Officials representing libraries, fire districts and school districts in Nassau County joined Democratic county legislators Friday to oppose a plan that would impose a new fee for sewage service on local governments and nonprofit organizations, including hospitals and colleges.

County Executive Edward Mangano said the fee of up to 1 cent per gallon would generate $38 million annually when fully implemented in 2012 and was necessary to balance the sewer budget. He said it was in line with other jurisdictions in the state.

However, the affected groups and Democratic legislators said the fee amounted to a new tax and said it contradicted Mangano's campaign promise not to increase property taxes.

The proposed fee was detailed in the county's 2011 budget that was unveiled last month. The budget is to be debated Monday by the Nassau legislature.

Mary Jo O'Hagan, president of the Baldwin School Board, said that based on last year's water use, a 1-cent-per-gallon charge would cost the district almost $132,000 a year. "And that would equate to the salary and benefits of two full-time staff members," she said. "So this is really a two-teacher tax and that money would come right out of the pockets of the taxpayers in our school district. So I don't see where the savings is."

Legis. David Denenberg (D-Merrick) invited O'Hagan and others to a news conference Friday outside the North Merrick firehouse on Camp Avenue to demand that Mangano pull back the proposal. "Passing along taxes to the districts is not freezing taxes," Denenberg said.

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The districts and nonprofits, including colleges and some hospitals, currently pay a fee for water usage to a local water company or water district, as do the owners of private homes and businesses. The county does not provide water.

However, these districts and nonprofits, which officials say account for about 25 percent of all county sewer use, do not pay for sewer service - a mostly county-provided function.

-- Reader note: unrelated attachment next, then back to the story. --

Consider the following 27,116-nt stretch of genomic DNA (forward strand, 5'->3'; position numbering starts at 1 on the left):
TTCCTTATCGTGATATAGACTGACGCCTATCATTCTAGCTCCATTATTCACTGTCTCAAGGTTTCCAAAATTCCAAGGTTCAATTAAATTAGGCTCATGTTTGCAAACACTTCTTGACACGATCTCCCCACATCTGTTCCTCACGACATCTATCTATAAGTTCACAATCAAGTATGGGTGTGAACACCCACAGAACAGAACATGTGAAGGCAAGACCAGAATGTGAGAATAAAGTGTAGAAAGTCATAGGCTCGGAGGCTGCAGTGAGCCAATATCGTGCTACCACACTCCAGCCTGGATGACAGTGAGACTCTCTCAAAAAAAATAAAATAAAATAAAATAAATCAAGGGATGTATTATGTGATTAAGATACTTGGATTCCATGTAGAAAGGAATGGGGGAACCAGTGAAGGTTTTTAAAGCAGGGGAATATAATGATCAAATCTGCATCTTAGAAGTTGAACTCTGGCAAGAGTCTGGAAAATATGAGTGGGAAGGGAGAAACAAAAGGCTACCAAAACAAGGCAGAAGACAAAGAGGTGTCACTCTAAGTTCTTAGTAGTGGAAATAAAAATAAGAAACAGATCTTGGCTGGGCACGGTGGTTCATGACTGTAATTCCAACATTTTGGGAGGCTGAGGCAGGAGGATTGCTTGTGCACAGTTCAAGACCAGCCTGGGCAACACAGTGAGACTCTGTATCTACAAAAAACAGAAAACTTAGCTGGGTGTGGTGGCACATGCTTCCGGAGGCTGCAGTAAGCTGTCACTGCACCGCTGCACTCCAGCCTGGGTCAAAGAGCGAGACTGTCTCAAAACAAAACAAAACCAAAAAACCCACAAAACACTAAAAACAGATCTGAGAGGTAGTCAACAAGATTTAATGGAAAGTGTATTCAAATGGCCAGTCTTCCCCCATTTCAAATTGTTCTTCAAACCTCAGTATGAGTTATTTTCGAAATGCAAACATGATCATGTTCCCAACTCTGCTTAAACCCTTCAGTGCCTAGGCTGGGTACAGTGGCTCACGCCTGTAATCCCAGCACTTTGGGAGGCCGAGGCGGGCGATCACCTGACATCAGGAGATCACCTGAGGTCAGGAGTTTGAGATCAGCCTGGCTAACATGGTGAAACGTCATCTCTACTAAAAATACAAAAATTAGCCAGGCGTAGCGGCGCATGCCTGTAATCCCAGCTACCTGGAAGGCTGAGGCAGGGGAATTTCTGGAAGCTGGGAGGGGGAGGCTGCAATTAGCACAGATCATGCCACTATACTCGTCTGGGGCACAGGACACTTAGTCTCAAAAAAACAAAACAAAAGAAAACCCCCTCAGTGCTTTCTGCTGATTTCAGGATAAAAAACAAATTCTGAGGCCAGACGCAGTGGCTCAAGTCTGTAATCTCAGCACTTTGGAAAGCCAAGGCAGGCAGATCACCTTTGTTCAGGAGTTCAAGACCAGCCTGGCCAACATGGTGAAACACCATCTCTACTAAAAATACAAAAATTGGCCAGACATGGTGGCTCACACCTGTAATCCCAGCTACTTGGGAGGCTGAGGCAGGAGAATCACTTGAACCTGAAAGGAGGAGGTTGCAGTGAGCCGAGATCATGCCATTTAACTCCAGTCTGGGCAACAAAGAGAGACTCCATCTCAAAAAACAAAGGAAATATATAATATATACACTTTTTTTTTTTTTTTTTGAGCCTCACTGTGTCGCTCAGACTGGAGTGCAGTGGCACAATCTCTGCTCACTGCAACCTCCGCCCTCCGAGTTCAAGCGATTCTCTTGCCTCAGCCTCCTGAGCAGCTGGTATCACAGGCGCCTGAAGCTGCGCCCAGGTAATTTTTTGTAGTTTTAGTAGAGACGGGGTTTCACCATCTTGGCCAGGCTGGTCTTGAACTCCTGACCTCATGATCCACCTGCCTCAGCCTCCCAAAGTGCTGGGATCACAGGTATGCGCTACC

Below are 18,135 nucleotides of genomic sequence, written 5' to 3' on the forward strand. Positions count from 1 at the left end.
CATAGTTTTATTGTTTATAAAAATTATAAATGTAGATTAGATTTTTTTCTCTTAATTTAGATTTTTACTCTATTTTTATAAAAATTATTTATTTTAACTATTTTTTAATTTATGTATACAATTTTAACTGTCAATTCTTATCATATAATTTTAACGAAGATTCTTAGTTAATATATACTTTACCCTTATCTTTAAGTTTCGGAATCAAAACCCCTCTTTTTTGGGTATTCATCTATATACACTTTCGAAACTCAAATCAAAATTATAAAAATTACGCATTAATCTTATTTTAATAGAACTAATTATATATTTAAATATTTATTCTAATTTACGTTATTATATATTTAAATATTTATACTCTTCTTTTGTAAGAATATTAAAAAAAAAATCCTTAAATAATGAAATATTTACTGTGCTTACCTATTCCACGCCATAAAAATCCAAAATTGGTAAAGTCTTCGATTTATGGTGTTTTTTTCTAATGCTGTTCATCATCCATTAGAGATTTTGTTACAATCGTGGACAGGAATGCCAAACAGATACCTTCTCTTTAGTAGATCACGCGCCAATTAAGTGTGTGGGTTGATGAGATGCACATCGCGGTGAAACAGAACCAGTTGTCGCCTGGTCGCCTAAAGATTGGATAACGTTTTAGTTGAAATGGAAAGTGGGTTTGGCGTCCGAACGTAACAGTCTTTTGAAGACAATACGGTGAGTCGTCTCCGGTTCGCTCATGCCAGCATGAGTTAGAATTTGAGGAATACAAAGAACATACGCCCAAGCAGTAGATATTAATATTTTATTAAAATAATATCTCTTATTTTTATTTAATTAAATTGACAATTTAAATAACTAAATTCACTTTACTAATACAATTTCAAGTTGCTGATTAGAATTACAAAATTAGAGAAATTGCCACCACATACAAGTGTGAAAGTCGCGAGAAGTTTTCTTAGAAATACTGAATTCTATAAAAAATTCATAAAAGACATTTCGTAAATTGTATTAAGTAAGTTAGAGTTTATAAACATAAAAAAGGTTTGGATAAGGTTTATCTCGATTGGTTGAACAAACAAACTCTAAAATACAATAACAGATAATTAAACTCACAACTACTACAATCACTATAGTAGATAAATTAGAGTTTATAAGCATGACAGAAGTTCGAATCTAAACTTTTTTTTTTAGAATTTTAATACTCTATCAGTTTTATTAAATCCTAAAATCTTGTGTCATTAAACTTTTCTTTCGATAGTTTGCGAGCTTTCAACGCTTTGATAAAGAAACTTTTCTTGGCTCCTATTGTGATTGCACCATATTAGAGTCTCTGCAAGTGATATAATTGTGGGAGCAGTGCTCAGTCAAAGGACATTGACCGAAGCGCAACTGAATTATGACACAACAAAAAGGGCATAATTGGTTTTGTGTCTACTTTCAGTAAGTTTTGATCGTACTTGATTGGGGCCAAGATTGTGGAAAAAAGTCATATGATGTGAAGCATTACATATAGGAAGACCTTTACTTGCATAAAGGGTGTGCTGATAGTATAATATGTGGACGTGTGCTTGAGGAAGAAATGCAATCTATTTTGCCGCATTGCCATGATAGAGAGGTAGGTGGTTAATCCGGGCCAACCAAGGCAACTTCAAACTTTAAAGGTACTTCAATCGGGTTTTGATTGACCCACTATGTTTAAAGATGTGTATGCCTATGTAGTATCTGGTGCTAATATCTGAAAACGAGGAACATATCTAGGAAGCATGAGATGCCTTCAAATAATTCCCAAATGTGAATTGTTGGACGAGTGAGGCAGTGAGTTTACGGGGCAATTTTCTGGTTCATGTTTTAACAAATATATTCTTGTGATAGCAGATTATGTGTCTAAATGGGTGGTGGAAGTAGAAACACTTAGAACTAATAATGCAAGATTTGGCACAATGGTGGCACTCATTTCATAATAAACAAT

Home and business owners pay a sewer fee as part of their county property tax bill, but nonprofits and other government taxing districts do not pay property taxes.

Mangano said Democrats "are complacent with charging homeowners and businesses higher sewer rates than they should be paying. My reform will lower rates for homeowners and businesses, while ending the practice of providing free sewage treatment for just a select few at the expense of all."

The $38 million raised by the new fee would cover the cost of the Nassau County Sewer and Storm Water Finance Authority's $28 million deficit, and the balance would be "returned in the form of a lower rate" to homeowners and commercial property owners who pay for sewer service, Mangano said.

O'Hagan, who is also vice president of the Nassau-Suffolk School Boards Association, said the proposal "was just an attempt to offload his own responsibilities by shifting costs." And equating water use with sewer use was unfair to schools, she said, because "a substantial amount of our water use is to irrigate [athletic] fields."

The new fee would not apply to religious groups but would apply to buildings owned by town and village government, said a Mangano spokesman.

Town of Hempstead spokesman Michael Deery said the town has not calculated how much it would affect its budget.

Aides to Mangano said fire districts would not be charged for water used for fighting fires, but Denenberg said it was impossible for anyone to determine what part of a firehouse water supply went to fill the tanks on trucks and how much was used for firehouse operations.